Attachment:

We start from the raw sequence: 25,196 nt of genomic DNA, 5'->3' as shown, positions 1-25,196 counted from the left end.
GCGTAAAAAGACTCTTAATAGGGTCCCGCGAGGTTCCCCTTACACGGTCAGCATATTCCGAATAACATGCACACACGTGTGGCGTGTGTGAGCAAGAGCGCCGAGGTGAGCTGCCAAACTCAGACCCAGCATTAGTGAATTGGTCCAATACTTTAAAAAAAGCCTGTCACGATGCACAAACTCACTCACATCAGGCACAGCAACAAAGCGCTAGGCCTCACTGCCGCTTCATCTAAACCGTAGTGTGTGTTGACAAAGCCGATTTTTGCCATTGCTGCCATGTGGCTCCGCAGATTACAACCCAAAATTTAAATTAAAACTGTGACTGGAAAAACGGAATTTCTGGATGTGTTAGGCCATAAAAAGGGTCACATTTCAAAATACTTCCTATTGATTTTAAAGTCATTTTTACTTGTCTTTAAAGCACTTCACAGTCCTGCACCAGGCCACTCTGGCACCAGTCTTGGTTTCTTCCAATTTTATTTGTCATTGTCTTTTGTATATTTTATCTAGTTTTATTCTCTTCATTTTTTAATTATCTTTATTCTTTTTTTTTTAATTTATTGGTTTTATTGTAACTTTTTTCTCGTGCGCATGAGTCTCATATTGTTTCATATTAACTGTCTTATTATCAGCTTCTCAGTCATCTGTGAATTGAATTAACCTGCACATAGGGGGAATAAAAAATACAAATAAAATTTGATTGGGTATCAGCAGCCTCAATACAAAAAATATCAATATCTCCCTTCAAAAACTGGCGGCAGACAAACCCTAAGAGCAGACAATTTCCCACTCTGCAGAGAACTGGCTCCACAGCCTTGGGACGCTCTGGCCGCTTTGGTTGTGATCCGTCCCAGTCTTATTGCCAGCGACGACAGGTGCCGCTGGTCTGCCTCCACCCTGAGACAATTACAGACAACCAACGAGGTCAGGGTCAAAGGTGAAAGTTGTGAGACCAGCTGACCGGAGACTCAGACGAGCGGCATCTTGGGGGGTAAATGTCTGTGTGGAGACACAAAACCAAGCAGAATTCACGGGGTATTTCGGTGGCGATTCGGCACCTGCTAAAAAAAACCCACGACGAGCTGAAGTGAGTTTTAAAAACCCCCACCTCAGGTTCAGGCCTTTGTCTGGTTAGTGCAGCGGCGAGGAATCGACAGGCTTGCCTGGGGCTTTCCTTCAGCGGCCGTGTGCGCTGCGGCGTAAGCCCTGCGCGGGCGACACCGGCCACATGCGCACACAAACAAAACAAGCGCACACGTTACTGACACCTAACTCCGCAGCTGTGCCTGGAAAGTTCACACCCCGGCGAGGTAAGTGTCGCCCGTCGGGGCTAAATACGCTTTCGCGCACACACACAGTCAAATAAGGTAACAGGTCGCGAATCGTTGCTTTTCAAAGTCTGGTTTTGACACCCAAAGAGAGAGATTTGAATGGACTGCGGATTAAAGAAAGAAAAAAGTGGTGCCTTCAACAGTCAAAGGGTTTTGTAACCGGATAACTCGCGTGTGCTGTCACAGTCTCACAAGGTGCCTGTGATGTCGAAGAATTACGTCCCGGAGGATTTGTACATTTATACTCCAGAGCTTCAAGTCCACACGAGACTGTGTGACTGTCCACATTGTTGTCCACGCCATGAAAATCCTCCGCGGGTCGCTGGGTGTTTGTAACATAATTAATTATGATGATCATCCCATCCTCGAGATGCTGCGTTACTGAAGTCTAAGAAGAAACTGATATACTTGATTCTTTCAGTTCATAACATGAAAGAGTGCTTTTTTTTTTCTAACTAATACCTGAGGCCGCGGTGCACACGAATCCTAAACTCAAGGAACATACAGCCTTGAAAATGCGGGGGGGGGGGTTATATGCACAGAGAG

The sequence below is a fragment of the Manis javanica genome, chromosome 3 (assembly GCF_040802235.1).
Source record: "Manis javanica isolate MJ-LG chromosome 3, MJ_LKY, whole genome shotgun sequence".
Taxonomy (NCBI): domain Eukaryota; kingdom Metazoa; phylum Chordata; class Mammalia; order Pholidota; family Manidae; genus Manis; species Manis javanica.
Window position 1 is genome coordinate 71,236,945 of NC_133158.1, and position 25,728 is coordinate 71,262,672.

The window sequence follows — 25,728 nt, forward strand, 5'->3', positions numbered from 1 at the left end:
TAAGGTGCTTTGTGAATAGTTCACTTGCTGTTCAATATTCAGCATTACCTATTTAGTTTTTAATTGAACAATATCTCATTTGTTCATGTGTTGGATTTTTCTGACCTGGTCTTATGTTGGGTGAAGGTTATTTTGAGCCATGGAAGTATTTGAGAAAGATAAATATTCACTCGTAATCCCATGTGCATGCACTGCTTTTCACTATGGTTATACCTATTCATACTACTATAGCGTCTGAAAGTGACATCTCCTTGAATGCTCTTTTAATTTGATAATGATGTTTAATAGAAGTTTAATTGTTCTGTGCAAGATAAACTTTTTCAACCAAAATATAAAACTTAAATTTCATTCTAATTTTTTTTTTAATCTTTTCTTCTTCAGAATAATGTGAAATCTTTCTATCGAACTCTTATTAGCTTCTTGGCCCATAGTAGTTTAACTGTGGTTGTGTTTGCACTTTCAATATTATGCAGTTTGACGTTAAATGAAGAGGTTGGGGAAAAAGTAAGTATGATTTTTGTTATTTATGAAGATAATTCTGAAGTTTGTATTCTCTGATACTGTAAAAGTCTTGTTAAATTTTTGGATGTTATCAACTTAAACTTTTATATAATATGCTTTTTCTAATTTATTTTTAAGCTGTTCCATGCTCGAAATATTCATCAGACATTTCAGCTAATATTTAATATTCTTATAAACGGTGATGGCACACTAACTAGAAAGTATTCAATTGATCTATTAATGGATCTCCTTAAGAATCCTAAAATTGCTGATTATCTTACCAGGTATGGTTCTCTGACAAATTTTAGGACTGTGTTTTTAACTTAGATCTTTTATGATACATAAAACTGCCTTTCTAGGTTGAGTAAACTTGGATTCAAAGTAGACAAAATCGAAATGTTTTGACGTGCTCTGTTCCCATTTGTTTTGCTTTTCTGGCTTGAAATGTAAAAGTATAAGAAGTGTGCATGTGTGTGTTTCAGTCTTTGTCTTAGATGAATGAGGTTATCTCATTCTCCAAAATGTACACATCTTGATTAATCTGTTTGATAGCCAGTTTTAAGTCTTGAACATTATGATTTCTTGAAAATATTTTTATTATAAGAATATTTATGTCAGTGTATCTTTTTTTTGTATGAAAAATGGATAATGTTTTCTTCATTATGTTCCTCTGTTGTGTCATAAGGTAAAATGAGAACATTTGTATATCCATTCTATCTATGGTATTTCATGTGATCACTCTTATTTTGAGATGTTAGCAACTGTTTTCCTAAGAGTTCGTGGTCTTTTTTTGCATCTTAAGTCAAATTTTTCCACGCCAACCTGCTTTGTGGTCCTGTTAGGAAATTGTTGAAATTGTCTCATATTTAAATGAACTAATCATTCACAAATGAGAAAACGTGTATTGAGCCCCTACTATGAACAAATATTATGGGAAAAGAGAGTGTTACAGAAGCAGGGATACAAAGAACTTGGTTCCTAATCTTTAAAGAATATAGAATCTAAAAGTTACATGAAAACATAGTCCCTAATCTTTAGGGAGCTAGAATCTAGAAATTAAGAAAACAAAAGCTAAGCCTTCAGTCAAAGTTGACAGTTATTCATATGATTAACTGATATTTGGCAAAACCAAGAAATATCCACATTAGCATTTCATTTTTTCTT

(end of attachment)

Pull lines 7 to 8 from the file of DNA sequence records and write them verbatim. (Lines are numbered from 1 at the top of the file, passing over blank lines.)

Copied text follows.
The window sequence follows — 25,728 nt, forward strand, 5'->3', positions numbered from 1 at the left end:
TAAGGTGCTTTGTGAATAGTTCACTTGCTGTTCAATATTCAGCATTACCTATTTAGTTTTTAATTGAACAATATCTCATTTGTTCATGTGTTGGATTTTTCTGACCTGGTCTTATGTTGGGTGAAGGTTATTTTGAGCCATGGAAGTATTTGAGAAAGATAAATATTCACTCGTAATCCCATGTGCATGCACTGCTTTTCACTATGGTTATACCTATTCATACTACTATAGCGTCTGAAAGTGACATCTCCTTGAATGCTCTTTTAATTTGATAATGATGTTTAATAGAAGTTTAATTGTTCTGTGCAAGATAAACTTTTTCAACCAAAATATAAAACTTAAATTTCATTCTAATTTTTTTTTTAATCTTTTCTTCTTCAGAATAATGTGAAATCTTTCTATCGAACTCTTATTAGCTTCTTGGCCCATAGTAGTTTAACTGTGGTTGTGTTTGCACTTTCAATATTATGCAGTTTGACGTTAAATGAAGAGGTTGGGGAAAAAGTAAGTATGATTTTTGTTATTTATGAAGATAATTCTGAAGTTTGTATTCTCTGATACTGTAAAAGTCTTGTTAAATTTTTGGATGTTATCAACTTAAACTTTTATATAATATGCTTTTTCTAATTTATTTTTAAGCTGTTCCATGCTCGAAATATTCATCAGACATTTCAGCTAATATTTAATATTCTTATAAACGGTGATGGCACACTAACTAGAAAGTATTCAATTGATCTATTAATGGATCTCCTTAAGAATCCTAAAATTGCTGATTATCTTACCAGGTATGGTTCTCTGACAAATTTTAGGACTGTGTTTTTAACTTAGATCTTTTATGATACATAAAACTGCCTTTCTAGGTTGAGTAAACTTGGATTCAAAGTAGACAAAATCGAAATGTTTTGACGTGCTCTGTTCCCATTTGTTTTGCTTTTCTGGCTTGAAATGTAAAAGTATAAGAAGTGTGCATGTGTGTGTTTCAGTCTTTGTCTTAGATGAATGAGGTTATCTCATTCTCCAAAATGTACACATCTTGATTAATCTGTTTGATAGCCAGTTTTAAGTCTTGAACATTATGATTTCTTGAAAATATTTTTATTATAAGAATATTTATGTCAGTGTATCTTTTTTTTGTATGAAAAATGGATAATGTTTTCTTCATTATGTTCCTCTGTTGTGTCATAAGGTAAAATGAGAACATTTGTATATCCATTCTATCTATGGTATTTCATGTGATCACTCTTATTTTGAGATGTTAGCAACTGTTTTCCTAAGAGTTCGTGGTCTTTTTTTGCATCTTAAGTCAAATTTTTCCACGCCAACCTGCTTTGTGGTCCTGTTAGGAAATTGTTGAAATTGTCTCATATTTAAATGAACTAATCATTCACAAATGAGAAAACGTGTATTGAGCCCCTACTATGAACAAATATTATGGGAAAAGAGAGTGTTACAGAAGCAGGGATACAAAGAACTTGGTTCCTAATCTTTAAAGAATATAGAATCTAAAAGTTACATGAAAACATAGTCCCTAATCTTTAGGGAGCTAGAATCTAGAAATTAAGAAAACAAAAGCTAAGCCTTCAGTCAAAGTTGACAGTTATTCATATGATTAACTGATATTTGGCAAAACCAAGAAATATCCACATTAGCATTTCATTTTTTCTT